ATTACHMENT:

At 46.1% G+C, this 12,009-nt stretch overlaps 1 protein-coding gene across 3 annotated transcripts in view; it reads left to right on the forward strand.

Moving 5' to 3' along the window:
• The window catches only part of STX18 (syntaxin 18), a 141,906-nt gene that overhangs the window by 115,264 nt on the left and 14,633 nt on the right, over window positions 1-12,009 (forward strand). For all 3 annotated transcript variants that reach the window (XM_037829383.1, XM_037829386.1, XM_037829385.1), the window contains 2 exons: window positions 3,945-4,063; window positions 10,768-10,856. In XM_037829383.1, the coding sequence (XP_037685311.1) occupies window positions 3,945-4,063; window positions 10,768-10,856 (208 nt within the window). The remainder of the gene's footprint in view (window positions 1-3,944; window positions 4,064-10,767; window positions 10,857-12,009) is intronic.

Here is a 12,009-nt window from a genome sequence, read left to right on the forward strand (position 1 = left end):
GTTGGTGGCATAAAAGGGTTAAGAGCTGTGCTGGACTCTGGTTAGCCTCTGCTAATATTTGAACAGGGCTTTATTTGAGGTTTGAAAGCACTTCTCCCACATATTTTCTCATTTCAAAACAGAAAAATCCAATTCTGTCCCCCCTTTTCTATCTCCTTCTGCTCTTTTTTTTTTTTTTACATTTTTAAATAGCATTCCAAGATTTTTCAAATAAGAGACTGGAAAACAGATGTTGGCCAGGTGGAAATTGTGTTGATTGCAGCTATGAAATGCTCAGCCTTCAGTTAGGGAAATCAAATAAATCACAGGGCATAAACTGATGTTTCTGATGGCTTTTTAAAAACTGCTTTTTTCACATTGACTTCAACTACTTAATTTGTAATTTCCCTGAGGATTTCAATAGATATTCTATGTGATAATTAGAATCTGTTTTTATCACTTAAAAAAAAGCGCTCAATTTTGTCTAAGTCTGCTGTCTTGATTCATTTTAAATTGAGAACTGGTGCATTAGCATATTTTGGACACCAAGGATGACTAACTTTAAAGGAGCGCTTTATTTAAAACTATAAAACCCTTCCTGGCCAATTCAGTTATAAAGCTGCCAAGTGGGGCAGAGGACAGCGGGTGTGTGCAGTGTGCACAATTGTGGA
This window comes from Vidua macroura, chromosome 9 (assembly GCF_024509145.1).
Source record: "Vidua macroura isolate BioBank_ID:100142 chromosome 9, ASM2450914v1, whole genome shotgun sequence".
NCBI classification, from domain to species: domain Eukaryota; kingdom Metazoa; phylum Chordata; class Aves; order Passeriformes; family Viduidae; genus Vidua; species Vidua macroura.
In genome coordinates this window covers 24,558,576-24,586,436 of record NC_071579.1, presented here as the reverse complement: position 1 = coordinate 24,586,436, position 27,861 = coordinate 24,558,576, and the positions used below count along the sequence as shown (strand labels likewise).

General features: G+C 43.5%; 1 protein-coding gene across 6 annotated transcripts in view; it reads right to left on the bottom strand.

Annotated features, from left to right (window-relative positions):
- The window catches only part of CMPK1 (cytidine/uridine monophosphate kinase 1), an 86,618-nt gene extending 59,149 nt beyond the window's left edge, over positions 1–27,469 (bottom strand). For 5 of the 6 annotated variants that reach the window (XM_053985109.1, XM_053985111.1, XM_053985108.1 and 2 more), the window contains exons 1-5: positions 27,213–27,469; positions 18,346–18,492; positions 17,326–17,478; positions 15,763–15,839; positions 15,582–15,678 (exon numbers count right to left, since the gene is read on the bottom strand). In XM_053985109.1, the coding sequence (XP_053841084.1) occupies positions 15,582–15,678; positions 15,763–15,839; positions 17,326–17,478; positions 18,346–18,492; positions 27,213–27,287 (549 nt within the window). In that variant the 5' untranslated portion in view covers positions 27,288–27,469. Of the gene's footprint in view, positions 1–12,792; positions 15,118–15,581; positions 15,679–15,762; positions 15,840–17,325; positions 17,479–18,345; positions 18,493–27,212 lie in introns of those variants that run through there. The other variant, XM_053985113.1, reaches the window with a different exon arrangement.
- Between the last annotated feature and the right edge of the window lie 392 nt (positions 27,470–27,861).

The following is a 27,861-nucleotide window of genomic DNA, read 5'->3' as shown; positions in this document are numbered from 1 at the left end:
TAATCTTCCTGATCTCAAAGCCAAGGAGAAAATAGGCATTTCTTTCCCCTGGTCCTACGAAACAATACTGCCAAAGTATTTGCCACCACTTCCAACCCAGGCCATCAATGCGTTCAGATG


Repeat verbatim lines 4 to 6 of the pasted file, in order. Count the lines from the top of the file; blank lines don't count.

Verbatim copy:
Here is a 12,009-nt window from a genome sequence, read left to right on the forward strand (position 1 = left end):
GTTGGTGGCATAAAAGGGTTAAGAGCTGTGCTGGACTCTGGTTAGCCTCTGCTAATATTTGAACAGGGCTTTATTTGAGGTTTGAAAGCACTTCTCCCACATATTTTCTCATTTCAAAACAGAAAAATCCAATTCTGTCCCCCCTTTTCTATCTCCTTCTGCTCTTTTTTTTTTTTTTACATTTTTAAATAGCATTCCAAGATTTTTCAAATAAGAGACTGGAAAACAGATGTTGGCCAGGTGGAAATTGTGTTGATTGCAGCTATGAAATGCTCAGCCTTCAGTTAGGGAAATCAAATAAATCACAGGGCATAAACTGATGTTTCTGATGGCTTTTTAAAAACTGCTTTTTTCACATTGACTTCAACTACTTAATTTGTAATTTCCCTGAGGATTTCAATAGATATTCTATGTGATAATTAGAATCTGTTTTTATCACTTAAAAAAAAGCGCTCAATTTTGTCTAAGTCTGCTGTCTTGATTCATTTTAAATTGAGAACTGGTGCATTAGCATATTTTGGACACCAAGGATGACTAACTTTAAAGGAGCGCTTTATTTAAAACTATAAAACCCTTCCTGGCCAATTCAGTTATAAAGCTGCCAAGTGGGGCAGAGGACAGCGGGTGTGTGCAGTGTGCACAATTGTGGA
This window comes from Vidua macroura, chromosome 9 (assembly GCF_024509145.1).